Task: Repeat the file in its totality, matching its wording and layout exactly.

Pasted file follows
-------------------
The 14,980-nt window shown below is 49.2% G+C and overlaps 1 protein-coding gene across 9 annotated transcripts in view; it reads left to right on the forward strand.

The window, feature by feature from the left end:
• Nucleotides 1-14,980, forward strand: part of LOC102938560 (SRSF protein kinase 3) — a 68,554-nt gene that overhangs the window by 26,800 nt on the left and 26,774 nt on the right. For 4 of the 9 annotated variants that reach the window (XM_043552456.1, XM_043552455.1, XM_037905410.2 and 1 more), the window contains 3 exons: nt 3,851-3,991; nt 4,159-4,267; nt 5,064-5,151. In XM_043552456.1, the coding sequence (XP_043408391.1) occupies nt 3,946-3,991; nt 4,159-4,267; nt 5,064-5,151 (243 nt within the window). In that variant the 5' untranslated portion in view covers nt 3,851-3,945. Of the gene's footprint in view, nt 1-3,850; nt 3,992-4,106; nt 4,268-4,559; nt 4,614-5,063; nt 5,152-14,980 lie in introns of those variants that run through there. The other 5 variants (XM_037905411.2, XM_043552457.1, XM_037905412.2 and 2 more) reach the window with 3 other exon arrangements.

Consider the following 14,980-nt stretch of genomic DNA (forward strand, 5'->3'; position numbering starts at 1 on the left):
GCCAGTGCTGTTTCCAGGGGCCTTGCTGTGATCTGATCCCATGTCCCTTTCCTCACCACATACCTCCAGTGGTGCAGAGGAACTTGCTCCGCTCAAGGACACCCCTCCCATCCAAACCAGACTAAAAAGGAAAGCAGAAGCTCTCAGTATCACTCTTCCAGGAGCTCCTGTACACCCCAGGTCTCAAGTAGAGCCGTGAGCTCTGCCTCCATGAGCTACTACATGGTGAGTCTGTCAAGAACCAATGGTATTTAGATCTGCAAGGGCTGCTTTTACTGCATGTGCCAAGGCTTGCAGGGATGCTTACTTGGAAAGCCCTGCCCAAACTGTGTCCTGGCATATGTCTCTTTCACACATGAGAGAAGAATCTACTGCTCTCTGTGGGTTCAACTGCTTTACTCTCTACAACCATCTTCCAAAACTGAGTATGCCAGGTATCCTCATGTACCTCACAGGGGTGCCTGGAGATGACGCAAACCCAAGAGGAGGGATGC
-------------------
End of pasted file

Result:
The 14,980-nt window shown below is 49.2% G+C and overlaps 1 protein-coding gene across 9 annotated transcripts in view; it reads left to right on the forward strand.

The window, feature by feature from the left end:
• Nucleotides 1-14,980, forward strand: part of LOC102938560 (SRSF protein kinase 3) — a 68,554-nt gene that overhangs the window by 26,800 nt on the left and 26,774 nt on the right. For 4 of the 9 annotated variants that reach the window (XM_043552456.1, XM_043552455.1, XM_037905410.2 and 1 more), the window contains 3 exons: nt 3,851-3,991; nt 4,159-4,267; nt 5,064-5,151. In XM_043552456.1, the coding sequence (XP_043408391.1) occupies nt 3,946-3,991; nt 4,159-4,267; nt 5,064-5,151 (243 nt within the window). In that variant the 5' untranslated portion in view covers nt 3,851-3,945. Of the gene's footprint in view, nt 1-3,850; nt 3,992-4,106; nt 4,268-4,559; nt 4,614-5,063; nt 5,152-14,980 lie in introns of those variants that run through there. The other 5 variants (XM_037905411.2, XM_043552457.1, XM_037905412.2 and 2 more) reach the window with 3 other exon arrangements.

Consider the following 14,980-nt stretch of genomic DNA (forward strand, 5'->3'; position numbering starts at 1 on the left):
GCCAGTGCTGTTTCCAGGGGCCTTGCTGTGATCTGATCCCATGTCCCTTTCCTCACCACATACCTCCAGTGGTGCAGAGGAACTTGCTCCGCTCAAGGACACCCCTCCCATCCAAACCAGACTAAAAAGGAAAGCAGAAGCTCTCAGTATCACTCTTCCAGGAGCTCCTGTACACCCCAGGTCTCAAGTAGAGCCGTGAGCTCTGCCTCCATGAGCTACTACATGGTGAGTCTGTCAAGAACCAATGGTATTTAGATCTGCAAGGGCTGCTTTTACTGCATGTGCCAAGGCTTGCAGGGATGCTTACTTGGAAAGCCCTGCCCAAACTGTGTCCTGGCATATGTCTCTTTCACACATGAGAGAAGAATCTACTGCTCTCTGTGGGTTCAACTGCTTTACTCTCTACAACCATCTTCCAAAACTGAGTATGCCAGGTATCCTCATGTACCTCACAGGGGTGCCTGGAGATGACGCAAACCCAAGAGGAGGGATGC